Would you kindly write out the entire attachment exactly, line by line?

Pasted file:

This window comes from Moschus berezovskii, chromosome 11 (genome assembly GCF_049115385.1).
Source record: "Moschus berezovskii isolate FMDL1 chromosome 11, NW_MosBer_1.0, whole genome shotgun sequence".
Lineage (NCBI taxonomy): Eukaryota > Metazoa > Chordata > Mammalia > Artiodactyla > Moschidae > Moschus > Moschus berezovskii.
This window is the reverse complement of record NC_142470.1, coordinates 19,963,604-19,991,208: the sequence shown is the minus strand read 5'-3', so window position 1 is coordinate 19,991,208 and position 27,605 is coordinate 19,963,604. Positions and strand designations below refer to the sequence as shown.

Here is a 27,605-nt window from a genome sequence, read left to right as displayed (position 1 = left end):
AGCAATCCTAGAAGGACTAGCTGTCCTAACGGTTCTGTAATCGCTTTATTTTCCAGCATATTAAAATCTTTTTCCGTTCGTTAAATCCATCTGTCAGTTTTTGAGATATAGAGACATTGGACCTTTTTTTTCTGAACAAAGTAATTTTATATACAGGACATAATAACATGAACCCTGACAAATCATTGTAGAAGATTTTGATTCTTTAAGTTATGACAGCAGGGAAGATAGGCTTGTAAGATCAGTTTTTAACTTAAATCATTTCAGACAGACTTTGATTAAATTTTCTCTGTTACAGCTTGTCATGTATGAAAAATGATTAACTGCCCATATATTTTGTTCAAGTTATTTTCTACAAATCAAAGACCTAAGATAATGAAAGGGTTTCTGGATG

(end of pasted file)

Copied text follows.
This window comes from Moschus berezovskii, chromosome 11 (genome assembly GCF_049115385.1).
Source record: "Moschus berezovskii isolate FMDL1 chromosome 11, NW_MosBer_1.0, whole genome shotgun sequence".
Lineage (NCBI taxonomy): Eukaryota > Metazoa > Chordata > Mammalia > Artiodactyla > Moschidae > Moschus > Moschus berezovskii.
This window is the reverse complement of record NC_142470.1, coordinates 19,963,604-19,991,208: the sequence shown is the minus strand read 5'-3', so window position 1 is coordinate 19,991,208 and position 27,605 is coordinate 19,963,604. Positions and strand designations below refer to the sequence as shown.

Here is a 27,605-nt window from a genome sequence, read left to right as displayed (position 1 = left end):
AGCAATCCTAGAAGGACTAGCTGTCCTAACGGTTCTGTAATCGCTTTATTTTCCAGCATATTAAAATCTTTTTCCGTTCGTTAAATCCATCTGTCAGTTTTTGAGATATAGAGACATTGGACCTTTTTTTTCTGAACAAAGTAATTTTATATACAGGACATAATAACATGAACCCTGACAAATCATTGTAGAAGATTTTGATTCTTTAAGTTATGACAGCAGGGAAGATAGGCTTGTAAGATCAGTTTTTAACTTAAATCATTTCAGACAGACTTTGATTAAATTTTCTCTGTTACAGCTTGTCATGTATGAAAAATGATTAACTGCCCATATATTTTGTTCAAGTTATTTTCTACAAATCAAAGACCTAAGATAATGAAAGGGTTTCTGGATG